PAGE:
In 1985, Arnold Schwarzenegger was a giant buff dude, but he wasn’t quite a star. He’d been in two Conan movies and was fresh off The Terminator, and was well on his way to bigger things, having succeeded mainly in proving that he could look like Arnold Schwarzenegger on film, which was a desirable quality in and of itself. Commando, from director Mark L. Lester (who’d directed Firestarter, his first major studio picture, the year before), feels like the first, and the ultimate “Arnold Schwarzenegger Movie.”
How beautifully ’80s is Commando? Lester agreed to direct it while sitting next to Joel Silver at a Playboy Mansion pajama party.
I was at the “Midsummer Night’s Dream” Playboy Mansion party, sitting in my pajamas next to Joel Silver. He said he had this script, and maybe I could direct it. I said, “Fabulous, can I read the script?” He said, “No, if you read the script you’re not gonna want to do the movie.” [FilmmakerMagazine]
Mark Lester didn’t need to read a script, because Commando had Schwarzenegger, and Schwarzenegger was enough.
Commando is raw Schwarzenegger. Everything Arnold would eventually come to be — the family-friendly father figure of Kindergarten Cop, the goofball from Twins, the A-list action hero of Total Recall, and the simultaneous Cool Dad/Murder Robot of Terminator 2 — exists in rough draft form in Commando. It’s like seeing garage footage of Guns N’ Roses the first time they truly rocked.
America loves Schwarzenegger, but never more so than in the ’80s. We’d finally gotten over Watergate and were sick of self-examination, and Ronald Reagan, a former B-movie babyface, tapped into a collective desire to feel like the world’s white hat again. Being a superpower was a good thing! We had to be big and strong to protect the world from communism! Arnold Schwarzenegger — big, strong, shameless — was a movie star so tailor-made for ’80s America that it didn’t even matter that he was an Austrian whose father was a Nazi. Arnold never reflects, and is virtually unshameable, because he’s never embarrassed. Arnold is always the hero in his own story.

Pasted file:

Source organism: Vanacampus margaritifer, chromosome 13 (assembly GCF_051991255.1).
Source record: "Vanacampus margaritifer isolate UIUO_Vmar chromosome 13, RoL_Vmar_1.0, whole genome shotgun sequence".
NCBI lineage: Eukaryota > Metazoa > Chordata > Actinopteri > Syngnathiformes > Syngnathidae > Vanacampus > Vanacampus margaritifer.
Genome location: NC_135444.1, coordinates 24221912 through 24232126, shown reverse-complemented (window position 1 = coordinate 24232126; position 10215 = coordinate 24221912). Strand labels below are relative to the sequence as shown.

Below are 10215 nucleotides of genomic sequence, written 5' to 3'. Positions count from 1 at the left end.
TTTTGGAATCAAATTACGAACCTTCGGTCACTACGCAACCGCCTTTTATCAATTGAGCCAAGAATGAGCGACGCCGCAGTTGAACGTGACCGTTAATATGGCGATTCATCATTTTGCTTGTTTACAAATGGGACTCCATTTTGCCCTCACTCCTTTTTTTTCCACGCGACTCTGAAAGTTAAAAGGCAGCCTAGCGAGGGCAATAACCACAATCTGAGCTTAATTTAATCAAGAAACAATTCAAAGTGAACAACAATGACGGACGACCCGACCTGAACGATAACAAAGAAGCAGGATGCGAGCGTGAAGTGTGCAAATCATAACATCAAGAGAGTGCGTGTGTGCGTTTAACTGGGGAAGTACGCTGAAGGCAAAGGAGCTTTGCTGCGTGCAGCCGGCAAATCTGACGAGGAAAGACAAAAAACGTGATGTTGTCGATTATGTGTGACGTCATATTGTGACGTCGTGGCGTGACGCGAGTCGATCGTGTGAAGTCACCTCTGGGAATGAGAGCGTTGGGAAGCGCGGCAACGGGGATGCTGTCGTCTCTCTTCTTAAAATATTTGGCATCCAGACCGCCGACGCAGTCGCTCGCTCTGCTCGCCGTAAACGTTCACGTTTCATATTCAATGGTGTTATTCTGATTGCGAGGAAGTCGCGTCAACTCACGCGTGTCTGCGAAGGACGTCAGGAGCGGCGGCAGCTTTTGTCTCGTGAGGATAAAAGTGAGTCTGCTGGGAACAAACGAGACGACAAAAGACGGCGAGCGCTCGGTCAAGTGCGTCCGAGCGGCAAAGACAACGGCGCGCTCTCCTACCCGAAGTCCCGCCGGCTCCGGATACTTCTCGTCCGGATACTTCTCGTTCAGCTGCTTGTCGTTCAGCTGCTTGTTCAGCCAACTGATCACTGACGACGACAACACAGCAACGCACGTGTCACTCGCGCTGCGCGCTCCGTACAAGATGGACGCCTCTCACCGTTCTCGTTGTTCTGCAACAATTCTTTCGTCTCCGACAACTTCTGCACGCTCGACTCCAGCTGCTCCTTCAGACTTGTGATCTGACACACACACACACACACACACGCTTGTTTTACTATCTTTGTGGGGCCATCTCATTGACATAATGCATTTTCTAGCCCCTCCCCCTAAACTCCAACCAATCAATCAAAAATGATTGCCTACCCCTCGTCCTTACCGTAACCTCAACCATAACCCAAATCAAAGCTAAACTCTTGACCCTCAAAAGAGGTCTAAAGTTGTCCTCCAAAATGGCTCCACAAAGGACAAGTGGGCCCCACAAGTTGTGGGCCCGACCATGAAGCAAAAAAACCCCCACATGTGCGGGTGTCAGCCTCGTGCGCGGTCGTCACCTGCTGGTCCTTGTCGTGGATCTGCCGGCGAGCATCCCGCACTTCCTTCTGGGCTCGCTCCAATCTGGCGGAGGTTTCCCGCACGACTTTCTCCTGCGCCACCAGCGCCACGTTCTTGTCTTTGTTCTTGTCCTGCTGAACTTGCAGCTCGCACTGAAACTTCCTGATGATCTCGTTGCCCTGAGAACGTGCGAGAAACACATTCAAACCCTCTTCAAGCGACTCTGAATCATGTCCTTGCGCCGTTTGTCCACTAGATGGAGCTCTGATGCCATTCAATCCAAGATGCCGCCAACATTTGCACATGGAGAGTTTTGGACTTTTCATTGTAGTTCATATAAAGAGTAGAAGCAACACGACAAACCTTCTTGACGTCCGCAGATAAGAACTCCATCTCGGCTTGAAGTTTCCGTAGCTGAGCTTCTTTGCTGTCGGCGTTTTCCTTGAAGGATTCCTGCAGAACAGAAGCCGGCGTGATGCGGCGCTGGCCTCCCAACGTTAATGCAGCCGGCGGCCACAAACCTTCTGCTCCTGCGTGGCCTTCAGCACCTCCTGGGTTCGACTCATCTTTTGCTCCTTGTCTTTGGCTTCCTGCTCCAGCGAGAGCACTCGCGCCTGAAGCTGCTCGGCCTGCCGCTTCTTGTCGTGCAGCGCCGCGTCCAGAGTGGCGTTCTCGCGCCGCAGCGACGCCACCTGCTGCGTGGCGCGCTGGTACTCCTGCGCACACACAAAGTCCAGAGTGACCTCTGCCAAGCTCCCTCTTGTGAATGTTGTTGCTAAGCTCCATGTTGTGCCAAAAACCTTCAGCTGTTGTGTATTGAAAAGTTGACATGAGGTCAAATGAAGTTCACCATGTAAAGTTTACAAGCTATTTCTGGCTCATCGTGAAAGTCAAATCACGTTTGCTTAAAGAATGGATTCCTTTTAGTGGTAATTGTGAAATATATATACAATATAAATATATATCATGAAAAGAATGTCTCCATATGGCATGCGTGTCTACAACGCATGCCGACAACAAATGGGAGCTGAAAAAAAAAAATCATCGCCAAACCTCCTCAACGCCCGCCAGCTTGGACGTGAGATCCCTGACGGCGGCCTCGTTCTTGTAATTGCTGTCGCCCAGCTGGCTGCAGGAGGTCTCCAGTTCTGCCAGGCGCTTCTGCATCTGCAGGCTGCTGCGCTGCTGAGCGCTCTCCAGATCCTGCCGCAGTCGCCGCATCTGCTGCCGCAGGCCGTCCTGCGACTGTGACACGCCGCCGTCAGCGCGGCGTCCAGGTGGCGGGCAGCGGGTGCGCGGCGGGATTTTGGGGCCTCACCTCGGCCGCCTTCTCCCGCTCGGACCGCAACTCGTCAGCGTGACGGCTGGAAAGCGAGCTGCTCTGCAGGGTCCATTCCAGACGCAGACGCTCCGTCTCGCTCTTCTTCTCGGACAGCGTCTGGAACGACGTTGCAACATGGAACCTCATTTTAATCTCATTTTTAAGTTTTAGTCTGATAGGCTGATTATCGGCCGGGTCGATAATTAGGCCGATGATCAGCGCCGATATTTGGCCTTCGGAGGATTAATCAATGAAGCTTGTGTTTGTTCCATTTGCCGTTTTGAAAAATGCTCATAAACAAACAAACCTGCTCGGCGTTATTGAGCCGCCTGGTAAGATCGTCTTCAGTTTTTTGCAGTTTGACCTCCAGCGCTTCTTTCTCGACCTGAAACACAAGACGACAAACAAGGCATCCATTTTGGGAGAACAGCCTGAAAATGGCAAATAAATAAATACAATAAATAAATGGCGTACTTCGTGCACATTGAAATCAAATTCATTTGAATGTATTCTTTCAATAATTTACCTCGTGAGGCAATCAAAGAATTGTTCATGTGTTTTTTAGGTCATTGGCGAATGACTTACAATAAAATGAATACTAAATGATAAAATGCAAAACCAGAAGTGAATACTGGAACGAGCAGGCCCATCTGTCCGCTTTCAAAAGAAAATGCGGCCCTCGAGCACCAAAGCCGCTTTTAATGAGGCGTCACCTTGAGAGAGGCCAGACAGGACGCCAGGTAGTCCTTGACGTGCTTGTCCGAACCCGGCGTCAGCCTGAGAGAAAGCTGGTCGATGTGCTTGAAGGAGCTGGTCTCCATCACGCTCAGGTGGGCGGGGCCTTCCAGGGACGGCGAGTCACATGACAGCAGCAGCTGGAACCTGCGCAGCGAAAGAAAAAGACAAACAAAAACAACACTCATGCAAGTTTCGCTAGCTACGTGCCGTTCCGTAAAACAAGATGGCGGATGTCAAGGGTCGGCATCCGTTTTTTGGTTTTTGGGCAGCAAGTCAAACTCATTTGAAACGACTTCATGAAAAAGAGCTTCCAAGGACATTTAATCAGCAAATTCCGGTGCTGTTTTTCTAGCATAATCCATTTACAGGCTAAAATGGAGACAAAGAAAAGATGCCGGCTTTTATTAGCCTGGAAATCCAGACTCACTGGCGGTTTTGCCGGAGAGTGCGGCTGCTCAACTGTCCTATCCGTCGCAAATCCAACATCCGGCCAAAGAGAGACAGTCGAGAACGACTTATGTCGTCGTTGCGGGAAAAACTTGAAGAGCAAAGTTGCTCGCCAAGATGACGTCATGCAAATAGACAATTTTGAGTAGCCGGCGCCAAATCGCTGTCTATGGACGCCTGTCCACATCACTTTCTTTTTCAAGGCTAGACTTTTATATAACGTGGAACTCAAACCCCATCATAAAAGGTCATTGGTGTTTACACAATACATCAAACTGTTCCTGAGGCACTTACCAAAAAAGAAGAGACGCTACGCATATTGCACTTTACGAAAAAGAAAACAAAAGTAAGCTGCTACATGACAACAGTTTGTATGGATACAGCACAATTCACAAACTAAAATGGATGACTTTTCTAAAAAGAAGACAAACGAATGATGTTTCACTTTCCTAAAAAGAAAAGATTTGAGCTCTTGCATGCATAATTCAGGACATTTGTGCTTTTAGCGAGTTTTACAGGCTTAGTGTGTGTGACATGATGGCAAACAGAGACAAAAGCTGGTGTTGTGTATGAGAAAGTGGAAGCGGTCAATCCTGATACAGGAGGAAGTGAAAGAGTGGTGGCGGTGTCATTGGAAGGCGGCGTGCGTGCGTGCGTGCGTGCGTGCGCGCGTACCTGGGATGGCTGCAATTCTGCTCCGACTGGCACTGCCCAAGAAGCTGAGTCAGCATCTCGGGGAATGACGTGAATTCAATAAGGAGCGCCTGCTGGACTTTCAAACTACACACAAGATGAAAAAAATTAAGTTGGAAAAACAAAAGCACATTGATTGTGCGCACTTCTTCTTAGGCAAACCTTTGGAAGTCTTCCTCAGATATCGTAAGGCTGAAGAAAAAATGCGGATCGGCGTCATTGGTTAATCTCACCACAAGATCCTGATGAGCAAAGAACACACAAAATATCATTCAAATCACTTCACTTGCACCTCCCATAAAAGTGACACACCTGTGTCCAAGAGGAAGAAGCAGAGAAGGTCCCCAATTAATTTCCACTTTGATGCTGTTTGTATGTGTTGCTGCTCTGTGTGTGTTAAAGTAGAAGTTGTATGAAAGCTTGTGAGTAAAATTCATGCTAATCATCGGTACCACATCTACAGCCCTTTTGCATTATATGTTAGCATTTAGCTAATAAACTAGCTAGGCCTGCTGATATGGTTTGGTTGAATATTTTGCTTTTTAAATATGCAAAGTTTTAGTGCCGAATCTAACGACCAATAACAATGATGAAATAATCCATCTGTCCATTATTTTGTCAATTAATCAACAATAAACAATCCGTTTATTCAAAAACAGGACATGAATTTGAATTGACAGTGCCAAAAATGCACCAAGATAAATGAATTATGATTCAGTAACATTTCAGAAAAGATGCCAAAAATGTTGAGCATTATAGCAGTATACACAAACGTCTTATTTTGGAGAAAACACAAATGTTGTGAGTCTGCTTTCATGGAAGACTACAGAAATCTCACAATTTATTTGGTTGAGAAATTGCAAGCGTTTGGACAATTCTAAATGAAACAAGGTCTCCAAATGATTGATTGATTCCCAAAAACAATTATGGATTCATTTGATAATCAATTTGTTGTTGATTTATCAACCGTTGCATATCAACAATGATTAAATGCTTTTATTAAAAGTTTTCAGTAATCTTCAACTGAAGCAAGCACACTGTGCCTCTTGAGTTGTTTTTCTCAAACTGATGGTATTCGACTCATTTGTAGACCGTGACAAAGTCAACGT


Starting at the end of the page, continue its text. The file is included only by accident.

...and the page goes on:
In Commando, Arnold is the unqualified fulfillment of everything we wanted him to be — invincible (because he was so big and strong!), uncompromising, clever, merciless towards bad guys, up to any task, but desirous only of peace, quiet, and family. Solving any problem was merely a matter of acting manlier. Perhaps because of this, Commando is also one of the most blatantly homoerotic films ever made (with all due respect to Rocky 3). Commando is Reaganism’s id.
Black and White
The first scenes establish the easy, breezy morality of the Commando universe. The first scene involves a guy waking up in bed with a hot lady. (Were action sequences interrupting hot ladies in bed a thing before the ’80s? Michael Bay proudly continues this tradition today.) Hearing the garbage truck, he goes outside to make sure they pick up his trash. “I was afraid you’d miss me,” he tells the garbage men, led by Bill Duke.
“Don’t worry… we won’t,” Duke says, at which point the fake garbage men pull out Uzis and shoot the guy in the chest about 30 times. He falls down and Bill Duke calmly walks up to him and shoots him about 12 more times in the chest, just to be sure.
In the very next scene, Bill Duke is in a Cadillac dealership. As the salesman tries to convince him why he should get vinyl seats instead of leather, Duke runs him over while driving the car out the front window. LESSON: These are bad guys. Very bad guys. It’s going to take a really good guy to defeat them.